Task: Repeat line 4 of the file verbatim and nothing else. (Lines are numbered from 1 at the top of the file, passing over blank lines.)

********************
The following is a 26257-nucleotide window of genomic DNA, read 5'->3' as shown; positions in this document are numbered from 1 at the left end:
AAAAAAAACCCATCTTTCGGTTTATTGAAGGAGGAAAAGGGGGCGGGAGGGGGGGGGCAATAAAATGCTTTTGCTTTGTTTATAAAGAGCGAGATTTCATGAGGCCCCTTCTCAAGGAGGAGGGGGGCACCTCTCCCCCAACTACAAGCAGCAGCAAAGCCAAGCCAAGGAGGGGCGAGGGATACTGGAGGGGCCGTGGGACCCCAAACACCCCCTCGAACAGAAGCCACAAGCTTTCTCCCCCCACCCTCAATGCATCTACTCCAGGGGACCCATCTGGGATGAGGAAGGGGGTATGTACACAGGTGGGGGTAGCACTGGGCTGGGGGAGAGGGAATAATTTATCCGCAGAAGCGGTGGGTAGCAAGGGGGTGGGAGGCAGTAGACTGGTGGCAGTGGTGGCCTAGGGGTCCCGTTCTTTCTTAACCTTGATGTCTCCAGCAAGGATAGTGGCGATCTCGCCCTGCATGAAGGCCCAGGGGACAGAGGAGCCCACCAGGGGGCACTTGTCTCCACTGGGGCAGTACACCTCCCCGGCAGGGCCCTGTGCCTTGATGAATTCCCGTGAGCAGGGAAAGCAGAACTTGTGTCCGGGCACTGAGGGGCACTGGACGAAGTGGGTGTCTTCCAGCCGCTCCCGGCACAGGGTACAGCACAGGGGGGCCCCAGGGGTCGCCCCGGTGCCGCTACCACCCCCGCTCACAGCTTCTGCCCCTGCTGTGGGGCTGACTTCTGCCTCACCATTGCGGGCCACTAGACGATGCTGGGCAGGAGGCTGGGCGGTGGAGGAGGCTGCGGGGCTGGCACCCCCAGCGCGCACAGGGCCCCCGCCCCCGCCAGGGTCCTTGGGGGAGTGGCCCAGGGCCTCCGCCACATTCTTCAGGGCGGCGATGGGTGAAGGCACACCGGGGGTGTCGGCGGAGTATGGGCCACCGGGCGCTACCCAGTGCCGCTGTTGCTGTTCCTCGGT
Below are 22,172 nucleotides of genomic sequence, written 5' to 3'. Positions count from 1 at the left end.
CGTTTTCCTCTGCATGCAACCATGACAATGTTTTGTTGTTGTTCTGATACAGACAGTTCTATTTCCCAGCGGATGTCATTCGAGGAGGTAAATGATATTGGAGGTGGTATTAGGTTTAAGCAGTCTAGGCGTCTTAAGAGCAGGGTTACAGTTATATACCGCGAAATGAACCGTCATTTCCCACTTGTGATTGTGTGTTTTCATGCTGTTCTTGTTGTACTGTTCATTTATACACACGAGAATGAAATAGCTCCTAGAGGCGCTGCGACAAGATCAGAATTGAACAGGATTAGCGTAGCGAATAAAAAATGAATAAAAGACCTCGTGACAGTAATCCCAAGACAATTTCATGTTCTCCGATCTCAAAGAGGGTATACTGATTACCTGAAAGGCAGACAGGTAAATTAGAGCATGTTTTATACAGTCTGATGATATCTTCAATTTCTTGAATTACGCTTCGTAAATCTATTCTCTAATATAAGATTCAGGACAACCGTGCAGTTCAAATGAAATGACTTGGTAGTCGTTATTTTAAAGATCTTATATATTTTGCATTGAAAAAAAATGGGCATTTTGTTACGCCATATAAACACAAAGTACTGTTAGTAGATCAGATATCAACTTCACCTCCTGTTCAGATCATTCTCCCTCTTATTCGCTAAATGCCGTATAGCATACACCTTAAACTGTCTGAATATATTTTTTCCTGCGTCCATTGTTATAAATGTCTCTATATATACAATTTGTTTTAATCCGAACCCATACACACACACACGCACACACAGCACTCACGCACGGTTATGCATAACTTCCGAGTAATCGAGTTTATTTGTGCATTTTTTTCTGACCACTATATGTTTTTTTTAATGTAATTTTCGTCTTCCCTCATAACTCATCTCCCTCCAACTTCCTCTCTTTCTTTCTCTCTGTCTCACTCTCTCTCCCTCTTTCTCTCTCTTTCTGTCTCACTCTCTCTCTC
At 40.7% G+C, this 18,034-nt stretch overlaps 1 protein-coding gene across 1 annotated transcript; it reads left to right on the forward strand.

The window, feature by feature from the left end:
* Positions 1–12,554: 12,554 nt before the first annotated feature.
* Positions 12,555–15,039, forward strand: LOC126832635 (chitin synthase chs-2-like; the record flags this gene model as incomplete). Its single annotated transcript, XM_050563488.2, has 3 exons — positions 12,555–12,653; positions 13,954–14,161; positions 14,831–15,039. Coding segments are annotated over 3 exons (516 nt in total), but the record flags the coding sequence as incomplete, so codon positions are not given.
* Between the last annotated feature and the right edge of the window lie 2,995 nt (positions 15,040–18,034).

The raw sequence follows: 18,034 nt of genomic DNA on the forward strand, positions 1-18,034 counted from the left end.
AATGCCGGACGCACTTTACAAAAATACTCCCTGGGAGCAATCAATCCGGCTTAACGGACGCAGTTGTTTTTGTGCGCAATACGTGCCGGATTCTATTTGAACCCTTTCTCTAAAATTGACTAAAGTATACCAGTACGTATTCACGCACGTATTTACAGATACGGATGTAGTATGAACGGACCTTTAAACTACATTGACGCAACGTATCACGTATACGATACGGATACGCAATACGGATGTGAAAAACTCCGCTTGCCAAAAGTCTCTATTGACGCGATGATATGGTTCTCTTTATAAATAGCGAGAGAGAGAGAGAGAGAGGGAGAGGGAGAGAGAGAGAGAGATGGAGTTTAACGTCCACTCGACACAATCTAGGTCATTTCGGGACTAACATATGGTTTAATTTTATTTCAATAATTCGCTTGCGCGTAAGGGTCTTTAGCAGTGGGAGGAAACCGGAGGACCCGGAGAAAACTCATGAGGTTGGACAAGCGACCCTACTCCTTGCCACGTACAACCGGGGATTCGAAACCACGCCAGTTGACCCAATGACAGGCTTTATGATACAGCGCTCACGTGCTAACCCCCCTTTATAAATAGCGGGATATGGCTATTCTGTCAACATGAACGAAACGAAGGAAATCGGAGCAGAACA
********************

CGTTTTCCTCTGCATGCAACCATGACAATGTTTTGTTGTTGTTCTGATACAGACAGTTCTATTTCCCAGCGGATGTCATTCGAGGAGGTAAATGATATTGGAGGTGGTATTAGGTTTAAGCAGTCTAGGCGTCTTAAGAGCAGGGTTACAGTTATATACCGCGAAATGAACCGTCATTTCCCACTTGTGATTGTGTGTTTTCATGCTGTTCTTGTTGTACTGTTCATTTATACACACGAGAATGAAATAGCTCCTAGAGGCGCTGCGACAAGATCAGAATTGAACAGGATTAGCGTAGCGAATAAAAAATGAATAAAAGACCTCGTGACAGTAATCCCAAGACAATTTCATGTTCTCCGATCTCAAAGAGGGTATACTGATTACCTGAAAGGCAGACAGGTAAATTAGAGCATGTTTTATACAGTCTGATGATATCTTCAATTTCTTGAATTACGCTTCGTAAATCTATTCTCTAATATAAGATTCAGGACAACCGTGCAGTTCAAATGAAATGACTTGGTAGTCGTTATTTTAAAGATCTTATATATTTTGCATTGAAAAAAAATGGGCATTTTGTTACGCCATATAAACACAAAGTACTGTTAGTAGATCAGATATCAACTTCACCTCCTGTTCAGATCATTCTCCCTCTTATTCGCTAAATGCCGTATAGCATACACCTTAAACTGTCTGAATATATTTTTTCCTGCGTCCATTGTTATAAATGTCTCTATATATACAATTTGTTTTAATCCGAACCCATACACACACACACGCACACACAGCACTCACGCACGGTTATGCATAACTTCCGAGTAATCGAGTTTATTTGTGCATTTTTTTCTGACCACTATATGTTTTTTTTAATGTAATTTTCGTCTTCCCTCATAACTCATCTCCCTCCAACTTCCTCTCTTTCTTTCTCTCTGTCTCACTCTCTCTCCCTCTTTCTCTCTCTTTCTGTCTCACTCTCTCTCTC